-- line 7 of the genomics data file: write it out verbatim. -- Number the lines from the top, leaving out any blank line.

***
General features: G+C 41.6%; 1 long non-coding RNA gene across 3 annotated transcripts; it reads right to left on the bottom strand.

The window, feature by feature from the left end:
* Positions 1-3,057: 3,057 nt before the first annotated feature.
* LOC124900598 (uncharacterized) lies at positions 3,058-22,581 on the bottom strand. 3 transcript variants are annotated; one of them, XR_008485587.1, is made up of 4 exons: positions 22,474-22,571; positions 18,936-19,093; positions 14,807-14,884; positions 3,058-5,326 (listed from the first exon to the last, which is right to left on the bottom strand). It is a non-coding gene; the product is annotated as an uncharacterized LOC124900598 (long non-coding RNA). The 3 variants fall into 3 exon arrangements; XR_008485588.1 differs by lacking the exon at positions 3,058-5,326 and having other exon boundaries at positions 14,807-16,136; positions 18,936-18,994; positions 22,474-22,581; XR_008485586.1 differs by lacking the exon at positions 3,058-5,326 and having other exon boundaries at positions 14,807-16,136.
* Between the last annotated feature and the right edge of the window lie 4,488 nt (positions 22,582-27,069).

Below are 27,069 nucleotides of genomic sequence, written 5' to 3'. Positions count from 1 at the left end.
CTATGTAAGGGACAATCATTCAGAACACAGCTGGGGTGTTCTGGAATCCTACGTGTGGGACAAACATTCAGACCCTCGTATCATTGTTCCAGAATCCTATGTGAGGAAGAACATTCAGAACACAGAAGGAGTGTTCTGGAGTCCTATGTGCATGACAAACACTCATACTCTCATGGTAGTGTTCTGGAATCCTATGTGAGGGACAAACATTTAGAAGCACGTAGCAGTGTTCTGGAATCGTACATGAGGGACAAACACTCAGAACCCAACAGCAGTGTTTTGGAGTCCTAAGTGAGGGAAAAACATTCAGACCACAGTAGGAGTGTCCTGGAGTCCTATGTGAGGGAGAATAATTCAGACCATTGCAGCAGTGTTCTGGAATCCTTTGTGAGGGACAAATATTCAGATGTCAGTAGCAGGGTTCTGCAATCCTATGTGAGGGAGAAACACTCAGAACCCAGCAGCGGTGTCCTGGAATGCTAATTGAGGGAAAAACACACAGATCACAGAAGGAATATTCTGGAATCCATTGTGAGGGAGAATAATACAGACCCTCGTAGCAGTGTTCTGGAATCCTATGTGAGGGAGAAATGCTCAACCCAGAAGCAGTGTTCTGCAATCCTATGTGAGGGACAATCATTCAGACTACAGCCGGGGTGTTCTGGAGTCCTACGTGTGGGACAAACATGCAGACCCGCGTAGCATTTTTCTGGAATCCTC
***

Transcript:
CTATGTAAGGGACAATCATTCAGAACACAGCTGGGGTGTTCTGGAATCCTACGTGTGGGACAAACATTCAGACCCTCGTATCATTGTTCCAGAATCCTATGTGAGGAAGAACATTCAGAACACAGAAGGAGTGTTCTGGAGTCCTATGTGCATGACAAACACTCATACTCTCATGGTAGTGTTCTGGAATCCTATGTGAGGGACAAACATTTAGAAGCACGTAGCAGTGTTCTGGAATCGTACATGAGGGACAAACACTCAGAACCCAACAGCAGTGTTTTGGAGTCCTAAGTGAGGGAAAAACATTCAGACCACAGTAGGAGTGTCCTGGAGTCCTATGTGAGGGAGAATAATTCAGACCATTGCAGCAGTGTTCTGGAATCCTTTGTGAGGGACAAATATTCAGATGTCAGTAGCAGGGTTCTGCAATCCTATGTGAGGGAGAAACACTCAGAACCCAGCAGCGGTGTCCTGGAATGCTAATTGAGGGAAAAACACACAGATCACAGAAGGAATATTCTGGAATCCATTGTGAGGGAGAATAATACAGACCCTCGTAGCAGTGTTCTGGAATCCTATGTGAGGGAGAAATGCTCAACCCAGAAGCAGTGTTCTGCAATCCTATGTGAGGGACAATCATTCAGACTACAGCCGGGGTGTTCTGGAGTCCTACGTGTGGGACAAACATGCAGACCCGCGTAGCATTTTTCTGGAATCCTC